The Omani Sayf flexible dancing sword which may have arrived on or about the Busaidi Dynasty start date in 1744 is not a fighting weapon but a pageantry accoutrement though it may have inspired the hilt and scabbard to be placed onto curved Kattara blades thus they (The curved Kattara)became Icons along with other variant or Hybrid styles ( Nimcha, Shashqa, Shamshir etc). Some of these became working ships weapons often in the Hawkshead design * (see notes)

The true fighting Omani Blade remained the Old Omani Battle Sword or "Sayf Yamani" though by then (late 18th C/ mid 19thC aprox) swords were on their way out as gunpowder was preferred and in Oman the battles were mainly between ships with great use of Cannon. (and Forts) Great store was invested in Iconic swords and eventually the same happened to the old Omani Battle Sword as it too succumbed to badge of Office status. It does not appear that the straight dancing sayf became Iconised though today it is often used as a gift item to visitors. Zanzibari and Muscat Sultans can be seen on the Kattara for comments thread in full regalia with various swords .

Two full generations**(see notes) of Muscat Souk workshops "prolific" matching of various swords from Yemen and Saudia have occured and at any one time 300 such weapons can be found in a souk area of a few hundred square metres. Refitting a hilt takes a few minutes to a trained craftsman and swords refitted there go straight onto the vibrant tourist market. Included is tang extension and pommel re hilting with the omani long hilt and scabbard making. Blades that I have witnessed as rematched include Solingen, Saudia, Yemeni and Ethiopian blades. On one occasion two Indian Tulvar hilts placed on Ethiopian blades looking to the inexperienced eye as very mediaeval indeed. Thus the tourist swords were launched.

Only by writing down the facts in comprehensive documentary order and where possible with detailed proof can the full discussion be examined at times on the hot anvil of forum posts. Vital documentary proof often sits un noticed on Forum Library yet this is routinely ignored and by people who for whatever reason simply wish to make a splash. Irrational outbursts, nonsensical throw away one liners and unsubstantiated, empty rhetoric are of course, not of this house.

Many thanks Jim for your excellent posts, constructive comments and support.

Regards,
Ibrahiim al Balooshi.

Note1; Hawkshead* is a term "solely applied by me" to describe that Hilt Shape which appears to have Ottoman and etc etc ancestry also called Karabella etc.

Note 2. Something that people may not realise that when I say two generations of souk operations in the text** I mean back to 1970 essentially when Oman began to be openened to the outside world. Therefor from 1970 not before... this predicament did not occur before then. Hybridising weapons in Muscat did not happen before that date !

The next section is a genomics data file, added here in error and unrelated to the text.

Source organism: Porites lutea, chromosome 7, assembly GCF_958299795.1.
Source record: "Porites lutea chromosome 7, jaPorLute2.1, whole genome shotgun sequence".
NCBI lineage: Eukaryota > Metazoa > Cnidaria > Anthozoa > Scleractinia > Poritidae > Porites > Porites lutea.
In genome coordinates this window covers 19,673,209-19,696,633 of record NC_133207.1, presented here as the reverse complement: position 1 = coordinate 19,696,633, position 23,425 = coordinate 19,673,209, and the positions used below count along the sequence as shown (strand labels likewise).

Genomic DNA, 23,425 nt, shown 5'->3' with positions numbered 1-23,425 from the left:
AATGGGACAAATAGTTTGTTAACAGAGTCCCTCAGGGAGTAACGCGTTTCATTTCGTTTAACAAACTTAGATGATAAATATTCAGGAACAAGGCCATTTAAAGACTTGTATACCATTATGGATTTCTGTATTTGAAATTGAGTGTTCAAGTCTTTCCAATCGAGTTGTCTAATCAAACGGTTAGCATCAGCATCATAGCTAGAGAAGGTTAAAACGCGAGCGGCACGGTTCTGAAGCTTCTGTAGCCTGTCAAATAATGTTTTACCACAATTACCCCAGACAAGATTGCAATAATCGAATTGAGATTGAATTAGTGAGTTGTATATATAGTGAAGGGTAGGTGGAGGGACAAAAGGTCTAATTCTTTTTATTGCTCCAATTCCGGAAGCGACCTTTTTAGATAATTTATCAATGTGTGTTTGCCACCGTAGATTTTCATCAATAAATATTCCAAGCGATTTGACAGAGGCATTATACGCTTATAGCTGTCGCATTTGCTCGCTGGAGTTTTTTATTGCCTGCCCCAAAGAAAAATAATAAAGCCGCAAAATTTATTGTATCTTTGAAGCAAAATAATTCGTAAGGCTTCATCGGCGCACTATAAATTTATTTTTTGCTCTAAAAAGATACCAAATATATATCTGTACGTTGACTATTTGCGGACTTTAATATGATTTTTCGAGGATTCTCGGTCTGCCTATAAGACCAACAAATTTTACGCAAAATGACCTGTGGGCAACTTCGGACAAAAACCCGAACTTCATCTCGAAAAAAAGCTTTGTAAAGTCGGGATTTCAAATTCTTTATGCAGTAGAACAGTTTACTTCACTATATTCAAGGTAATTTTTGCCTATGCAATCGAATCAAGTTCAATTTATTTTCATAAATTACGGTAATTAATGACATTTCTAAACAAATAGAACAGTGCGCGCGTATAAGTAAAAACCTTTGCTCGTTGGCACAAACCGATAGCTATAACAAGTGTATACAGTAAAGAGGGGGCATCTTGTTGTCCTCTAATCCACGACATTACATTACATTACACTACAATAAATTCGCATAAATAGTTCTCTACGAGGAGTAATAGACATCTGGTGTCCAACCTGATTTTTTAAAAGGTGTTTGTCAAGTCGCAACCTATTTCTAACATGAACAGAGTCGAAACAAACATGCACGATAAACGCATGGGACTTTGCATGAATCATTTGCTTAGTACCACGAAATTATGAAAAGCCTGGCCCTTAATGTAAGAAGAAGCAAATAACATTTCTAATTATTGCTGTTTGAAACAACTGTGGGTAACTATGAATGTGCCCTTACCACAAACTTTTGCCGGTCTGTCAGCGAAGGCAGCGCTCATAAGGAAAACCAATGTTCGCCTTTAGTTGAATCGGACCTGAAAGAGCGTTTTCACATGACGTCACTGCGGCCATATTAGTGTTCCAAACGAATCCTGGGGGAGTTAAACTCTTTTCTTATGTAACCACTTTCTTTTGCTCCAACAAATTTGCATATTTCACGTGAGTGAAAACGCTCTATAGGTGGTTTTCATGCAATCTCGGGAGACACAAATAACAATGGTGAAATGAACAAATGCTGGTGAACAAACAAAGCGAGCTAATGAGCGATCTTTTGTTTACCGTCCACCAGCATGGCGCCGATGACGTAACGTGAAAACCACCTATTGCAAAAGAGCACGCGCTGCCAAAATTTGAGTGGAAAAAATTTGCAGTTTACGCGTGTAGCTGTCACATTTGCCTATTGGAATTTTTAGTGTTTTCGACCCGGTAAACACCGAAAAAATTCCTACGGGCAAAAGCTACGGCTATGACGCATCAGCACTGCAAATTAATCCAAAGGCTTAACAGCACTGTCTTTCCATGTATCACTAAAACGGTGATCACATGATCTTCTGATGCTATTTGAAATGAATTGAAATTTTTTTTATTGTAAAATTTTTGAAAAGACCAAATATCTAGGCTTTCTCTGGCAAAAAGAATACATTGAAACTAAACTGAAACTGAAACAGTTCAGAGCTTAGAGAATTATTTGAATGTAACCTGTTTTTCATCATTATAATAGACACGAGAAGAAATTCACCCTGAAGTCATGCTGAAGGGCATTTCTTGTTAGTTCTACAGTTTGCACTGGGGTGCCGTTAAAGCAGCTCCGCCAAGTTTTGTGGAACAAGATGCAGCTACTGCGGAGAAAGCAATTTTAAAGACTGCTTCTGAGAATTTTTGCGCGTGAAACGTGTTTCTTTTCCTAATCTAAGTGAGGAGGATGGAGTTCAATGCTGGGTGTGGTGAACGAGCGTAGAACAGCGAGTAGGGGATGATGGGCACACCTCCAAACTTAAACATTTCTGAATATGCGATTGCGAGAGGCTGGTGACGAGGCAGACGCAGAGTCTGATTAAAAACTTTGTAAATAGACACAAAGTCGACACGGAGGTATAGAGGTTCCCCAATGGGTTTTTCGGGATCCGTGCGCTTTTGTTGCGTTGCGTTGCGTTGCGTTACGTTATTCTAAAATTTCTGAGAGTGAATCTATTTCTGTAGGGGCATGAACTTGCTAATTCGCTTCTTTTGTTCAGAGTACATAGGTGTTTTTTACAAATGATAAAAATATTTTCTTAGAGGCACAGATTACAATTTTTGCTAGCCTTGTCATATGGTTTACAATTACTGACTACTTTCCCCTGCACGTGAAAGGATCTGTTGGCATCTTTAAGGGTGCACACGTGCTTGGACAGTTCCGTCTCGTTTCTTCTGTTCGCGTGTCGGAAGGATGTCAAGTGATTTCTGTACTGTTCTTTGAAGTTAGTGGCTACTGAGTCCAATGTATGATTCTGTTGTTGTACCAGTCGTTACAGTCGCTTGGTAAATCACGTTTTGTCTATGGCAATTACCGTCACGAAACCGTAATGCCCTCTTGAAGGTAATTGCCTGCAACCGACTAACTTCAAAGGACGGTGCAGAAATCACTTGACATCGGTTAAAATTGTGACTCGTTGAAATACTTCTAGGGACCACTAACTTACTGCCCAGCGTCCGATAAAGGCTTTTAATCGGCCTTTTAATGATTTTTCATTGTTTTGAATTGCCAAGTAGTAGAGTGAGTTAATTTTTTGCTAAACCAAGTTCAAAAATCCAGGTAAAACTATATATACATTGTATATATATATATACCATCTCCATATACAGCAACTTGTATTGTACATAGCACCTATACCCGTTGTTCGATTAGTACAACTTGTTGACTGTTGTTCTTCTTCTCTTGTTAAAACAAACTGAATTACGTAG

3. Some hypothesis is applied by me in terms of the spike on the pommel of the old Omani Battle Sword. The Sayf Yamaani. This is a double edged pointed weapon with quillons. It has all the characteristics already outlined and being a short blade I assume the close in work included the possibility of a facial attack using the spiked pommel. The opposing weapon was Abbasid and did not have a spike. Perhaps this is only a pommel with the honorific Islamic Arch design and that the pommel spike was not used as a close in concept weapon... Having done several years of sword, spear and martial arts perhaps my assessment is incorrect however that was the reason I made the assumption; The Pommel Spike eye strike...

Last edited by Ibrahiim al Balooshi : 7th March 2012 at 07:26 PM.
Ibrahiim al Balooshi is offline   Reply With Quote
Old 15th March 2012, 11:04 AM   #23
Ibrahiim al Balooshi
Member
 
Ibrahiim al Balooshi's Avatar
 
Join Date: Jul 2006
Location: Buraimi Oman, on the border with the UAE
Posts: 2,160
Send a message via MSN to Ibrahiim al Balooshi
Default

Quote:
Originally Posted by Iliad
Hi all,
I have just acquired this Omani Sayf. I am intrigued by the markings and shall be grateful if someone can tell me what they mean.
regards to all, Brian



Salaams Iliad ~ I found this talismanic stamp in a web document I was researching at.. http://www.roohanimadad.com/apps/bl...ries-and-safety which illustrates stacked numbers inside a grid similar to the swords grid style stamp...
Regards,
Ibrahiim al Balooshi.

.

Last edited by Ibrahiim al Balooshi : 16th March 2012 at 07:15 AM.
Ibrahiim al Balooshi is offline   Reply With Quote
Old 24th March 2012, 05:17 PM   #24
Ibrahiim al Balooshi
Member
 
Ibrahiim al Balooshi's Avatar
 
Join Date: Jul 2006
Location: Buraimi Oman, on the border with the UAE
Posts: 2,160
Send a message via MSN to Ibrahiim al Balooshi
Default

Quote:
Originally Posted by Iliad
Hi all,
I have just acquired this Omani Sayf. I am intrigued by the markings and shall be grateful if someone can tell me what they mean.
regards to all, Brian


Salaams Iliad ~ The lower picture marks on the blade look like an owners mark. It reminds me of the owners marks on camels... Whereas the rectangled geometrics are talsimanic the lower one is an owners mark I suggest.
Regards Ibrahiim al Balooshi.
Ibrahiim al Balooshi is offline   Reply With Quote
Old 28th May 2012, 07:03 PM   #25
Ibrahiim al Balooshi
Member
 
Ibrahiim al Balooshi's Avatar
 
Join Date: Jul 2006
Location: Buraimi Oman, on the border with the UAE
Posts: 2,160
Send a message via MSN to Ibrahiim al Balooshi
Default

Quote:
Originally Posted by Iliad
Hi all,
I have just acquired this Omani Sayf. I am intrigued by the markings and shall be grateful if someone can tell me what they mean.
regards to all, Brian



Salaams Iliad ~ I hope you dont mind ~I am about to refer the decoration zig zag on this sword across to the European Forum on the subject of Spanish Rapiers by fernando as it is similar mark to the thread study going on there.

Regards,
Ibrahiim al Balooshi.
Ibrahiim al Balooshi is offline   Reply With Quote
Reply


Thread Tools Search this Thread
Search this Thread:

Advanced Search
Display Modes

Posting Rules
You may not post new threads
You may not post replies
You may not post attachments
You may not edit your posts

vB code is On
Smilies are On
[IMG] code is On
HTML code is Off
Forum Jump



All times are GMT. The time now is 09:31 PM.


Powered by: vBulletin Version 3.0.3
Copyright ©2000 - 2014, Jelsoft Enterprises Ltd.
Posts are regarded as being copyrighted by their authors and the act of posting material is deemed to be a granting of an irrevocable nonexclusive license for display here.